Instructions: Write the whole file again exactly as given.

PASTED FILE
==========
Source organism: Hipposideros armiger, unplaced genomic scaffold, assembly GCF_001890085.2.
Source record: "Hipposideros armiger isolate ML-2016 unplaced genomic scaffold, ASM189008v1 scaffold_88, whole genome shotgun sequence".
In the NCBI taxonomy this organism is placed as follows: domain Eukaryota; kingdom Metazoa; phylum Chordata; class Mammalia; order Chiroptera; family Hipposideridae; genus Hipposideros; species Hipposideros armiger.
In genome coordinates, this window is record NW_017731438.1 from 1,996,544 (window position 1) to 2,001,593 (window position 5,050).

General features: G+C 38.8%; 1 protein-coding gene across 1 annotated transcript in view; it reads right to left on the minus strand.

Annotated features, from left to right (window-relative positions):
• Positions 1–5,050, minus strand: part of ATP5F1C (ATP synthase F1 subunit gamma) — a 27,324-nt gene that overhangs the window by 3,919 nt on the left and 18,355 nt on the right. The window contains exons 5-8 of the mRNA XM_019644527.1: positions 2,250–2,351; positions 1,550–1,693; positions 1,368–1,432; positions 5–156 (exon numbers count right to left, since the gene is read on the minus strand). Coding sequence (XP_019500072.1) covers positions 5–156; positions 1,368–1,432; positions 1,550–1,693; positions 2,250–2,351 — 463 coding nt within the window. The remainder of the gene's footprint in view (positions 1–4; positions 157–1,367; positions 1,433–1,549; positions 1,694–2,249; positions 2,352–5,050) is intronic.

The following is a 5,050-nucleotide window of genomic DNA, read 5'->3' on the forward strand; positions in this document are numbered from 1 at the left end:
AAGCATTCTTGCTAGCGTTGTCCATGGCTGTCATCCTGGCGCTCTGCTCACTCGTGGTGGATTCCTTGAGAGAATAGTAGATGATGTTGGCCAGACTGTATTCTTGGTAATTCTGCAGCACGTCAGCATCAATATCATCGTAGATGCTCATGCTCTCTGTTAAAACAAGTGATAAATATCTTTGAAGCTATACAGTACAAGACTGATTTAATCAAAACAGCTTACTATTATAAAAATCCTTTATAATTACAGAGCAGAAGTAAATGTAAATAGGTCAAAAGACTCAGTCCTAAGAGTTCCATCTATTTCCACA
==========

Source organism: Hipposideros armiger, unplaced genomic scaffold, assembly GCF_001890085.2.
Source record: "Hipposideros armiger isolate ML-2016 unplaced genomic scaffold, ASM189008v1 scaffold_88, whole genome shotgun sequence".
In the NCBI taxonomy this organism is placed as follows: domain Eukaryota; kingdom Metazoa; phylum Chordata; class Mammalia; order Chiroptera; family Hipposideridae; genus Hipposideros; species Hipposideros armiger.
In genome coordinates, this window is record NW_017731438.1 from 1,996,544 (window position 1) to 2,001,593 (window position 5,050).

General features: G+C 38.8%; 1 protein-coding gene across 1 annotated transcript in view; it reads right to left on the minus strand.

Annotated features, from left to right (window-relative positions):
• Positions 1–5,050, minus strand: part of ATP5F1C (ATP synthase F1 subunit gamma) — a 27,324-nt gene that overhangs the window by 3,919 nt on the left and 18,355 nt on the right. The window contains exons 5-8 of the mRNA XM_019644527.1: positions 2,250–2,351; positions 1,550–1,693; positions 1,368–1,432; positions 5–156 (exon numbers count right to left, since the gene is read on the minus strand). Coding sequence (XP_019500072.1) covers positions 5–156; positions 1,368–1,432; positions 1,550–1,693; positions 2,250–2,351 — 463 coding nt within the window. The remainder of the gene's footprint in view (positions 1–4; positions 157–1,367; positions 1,433–1,549; positions 1,694–2,249; positions 2,352–5,050) is intronic.

The following is a 5,050-nucleotide window of genomic DNA, read 5'->3' on the forward strand; positions in this document are numbered from 1 at the left end:
AAGCATTCTTGCTAGCGTTGTCCATGGCTGTCATCCTGGCGCTCTGCTCACTCGTGGTGGATTCCTTGAGAGAATAGTAGATGATGTTGGCCAGACTGTATTCTTGGTAATTCTGCAGCACGTCAGCATCAATATCATCGTAGATGCTCATGCTCTCTGTTAAAACAAGTGATAAATATCTTTGAAGCTATACAGTACAAGACTGATTTAATCAAAACAGCTTACTATTATAAAAATCCTTTATAATTACAGAGCAGAAGTAAATGTAAATAGGTCAAAAGACTCAGTCCTAAGAGTTCCATCTATTTCCACA